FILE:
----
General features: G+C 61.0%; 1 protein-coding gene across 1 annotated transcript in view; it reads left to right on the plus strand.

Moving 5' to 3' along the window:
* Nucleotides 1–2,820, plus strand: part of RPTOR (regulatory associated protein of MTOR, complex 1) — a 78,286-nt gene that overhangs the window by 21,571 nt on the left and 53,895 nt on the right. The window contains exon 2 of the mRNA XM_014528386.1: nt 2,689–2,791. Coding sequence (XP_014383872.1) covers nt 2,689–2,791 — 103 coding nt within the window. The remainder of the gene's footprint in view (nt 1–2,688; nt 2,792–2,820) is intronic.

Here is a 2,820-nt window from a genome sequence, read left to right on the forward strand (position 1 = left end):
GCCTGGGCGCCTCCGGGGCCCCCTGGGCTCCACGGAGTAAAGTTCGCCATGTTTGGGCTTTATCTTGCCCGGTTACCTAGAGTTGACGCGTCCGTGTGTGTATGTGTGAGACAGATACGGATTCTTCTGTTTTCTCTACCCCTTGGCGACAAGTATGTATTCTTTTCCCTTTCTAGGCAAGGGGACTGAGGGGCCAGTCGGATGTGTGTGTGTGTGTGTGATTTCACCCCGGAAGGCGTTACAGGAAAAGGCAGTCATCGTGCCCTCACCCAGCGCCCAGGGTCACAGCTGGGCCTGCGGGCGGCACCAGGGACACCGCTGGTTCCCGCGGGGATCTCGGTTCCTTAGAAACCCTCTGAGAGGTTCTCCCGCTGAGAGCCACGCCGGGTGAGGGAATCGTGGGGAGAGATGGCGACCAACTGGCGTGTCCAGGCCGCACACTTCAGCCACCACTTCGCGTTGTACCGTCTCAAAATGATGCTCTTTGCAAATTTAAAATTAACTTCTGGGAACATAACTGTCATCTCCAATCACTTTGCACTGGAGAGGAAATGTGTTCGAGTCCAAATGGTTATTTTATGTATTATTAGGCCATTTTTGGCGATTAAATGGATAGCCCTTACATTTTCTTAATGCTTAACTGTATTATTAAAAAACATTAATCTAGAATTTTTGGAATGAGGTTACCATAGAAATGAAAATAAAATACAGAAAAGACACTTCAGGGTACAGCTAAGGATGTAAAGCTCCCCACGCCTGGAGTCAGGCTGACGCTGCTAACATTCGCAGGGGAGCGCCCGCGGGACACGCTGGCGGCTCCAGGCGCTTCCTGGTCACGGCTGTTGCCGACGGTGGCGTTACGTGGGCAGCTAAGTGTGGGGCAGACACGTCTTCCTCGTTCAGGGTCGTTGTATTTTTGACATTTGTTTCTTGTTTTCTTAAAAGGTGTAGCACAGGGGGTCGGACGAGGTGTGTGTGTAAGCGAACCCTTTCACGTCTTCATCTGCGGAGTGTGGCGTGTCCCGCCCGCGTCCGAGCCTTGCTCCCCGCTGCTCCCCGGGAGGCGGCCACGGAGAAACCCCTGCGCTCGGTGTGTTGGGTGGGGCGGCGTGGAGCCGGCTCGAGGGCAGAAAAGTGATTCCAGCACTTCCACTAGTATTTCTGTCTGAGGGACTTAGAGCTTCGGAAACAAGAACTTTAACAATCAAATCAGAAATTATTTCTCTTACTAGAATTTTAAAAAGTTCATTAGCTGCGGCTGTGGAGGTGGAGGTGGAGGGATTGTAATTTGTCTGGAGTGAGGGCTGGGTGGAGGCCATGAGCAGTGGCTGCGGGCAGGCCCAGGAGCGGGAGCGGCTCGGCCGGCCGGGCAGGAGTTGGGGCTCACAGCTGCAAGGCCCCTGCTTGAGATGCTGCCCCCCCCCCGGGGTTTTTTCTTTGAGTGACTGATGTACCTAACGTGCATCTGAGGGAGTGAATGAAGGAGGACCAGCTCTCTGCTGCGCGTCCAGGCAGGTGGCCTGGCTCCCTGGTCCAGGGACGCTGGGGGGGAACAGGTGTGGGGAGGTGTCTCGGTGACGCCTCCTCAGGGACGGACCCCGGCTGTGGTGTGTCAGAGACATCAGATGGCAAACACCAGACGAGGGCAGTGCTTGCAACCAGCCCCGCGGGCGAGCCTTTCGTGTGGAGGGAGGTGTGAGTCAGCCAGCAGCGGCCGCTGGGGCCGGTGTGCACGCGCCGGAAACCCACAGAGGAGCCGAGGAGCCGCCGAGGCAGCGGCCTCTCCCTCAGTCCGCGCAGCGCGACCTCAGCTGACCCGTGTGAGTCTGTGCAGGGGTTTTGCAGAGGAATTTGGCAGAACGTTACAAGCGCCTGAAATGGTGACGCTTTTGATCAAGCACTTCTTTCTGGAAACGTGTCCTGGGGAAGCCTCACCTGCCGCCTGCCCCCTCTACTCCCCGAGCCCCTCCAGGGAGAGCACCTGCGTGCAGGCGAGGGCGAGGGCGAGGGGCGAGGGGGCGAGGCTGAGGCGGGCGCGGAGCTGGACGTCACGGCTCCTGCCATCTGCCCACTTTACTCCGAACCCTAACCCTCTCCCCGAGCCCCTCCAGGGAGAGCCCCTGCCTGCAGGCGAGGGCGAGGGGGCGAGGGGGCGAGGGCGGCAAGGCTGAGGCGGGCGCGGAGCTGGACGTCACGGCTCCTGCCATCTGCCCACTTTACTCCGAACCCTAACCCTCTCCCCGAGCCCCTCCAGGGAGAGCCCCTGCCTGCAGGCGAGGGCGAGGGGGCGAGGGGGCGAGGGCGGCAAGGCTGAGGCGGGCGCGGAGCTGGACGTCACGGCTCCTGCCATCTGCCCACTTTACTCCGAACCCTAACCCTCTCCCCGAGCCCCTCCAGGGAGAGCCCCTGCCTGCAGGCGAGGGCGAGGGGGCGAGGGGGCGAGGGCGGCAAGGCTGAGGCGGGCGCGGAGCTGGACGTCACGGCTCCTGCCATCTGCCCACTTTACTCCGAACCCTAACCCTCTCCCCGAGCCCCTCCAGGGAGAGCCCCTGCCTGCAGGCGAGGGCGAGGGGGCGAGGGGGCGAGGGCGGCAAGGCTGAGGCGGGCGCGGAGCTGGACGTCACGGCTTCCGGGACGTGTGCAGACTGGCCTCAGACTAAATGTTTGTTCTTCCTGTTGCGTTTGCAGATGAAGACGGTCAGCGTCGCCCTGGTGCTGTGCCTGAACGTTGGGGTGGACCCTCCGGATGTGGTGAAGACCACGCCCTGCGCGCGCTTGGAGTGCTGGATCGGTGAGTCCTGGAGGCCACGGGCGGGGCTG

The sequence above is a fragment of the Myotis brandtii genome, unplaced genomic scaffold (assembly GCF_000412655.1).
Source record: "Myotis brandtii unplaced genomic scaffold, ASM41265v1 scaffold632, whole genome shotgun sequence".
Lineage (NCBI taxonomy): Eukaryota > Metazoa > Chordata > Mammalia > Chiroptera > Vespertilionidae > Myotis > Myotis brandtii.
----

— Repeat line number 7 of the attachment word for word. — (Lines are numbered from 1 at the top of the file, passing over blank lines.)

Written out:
Source record: "Myotis brandtii unplaced genomic scaffold, ASM41265v1 scaffold632, whole genome shotgun sequence".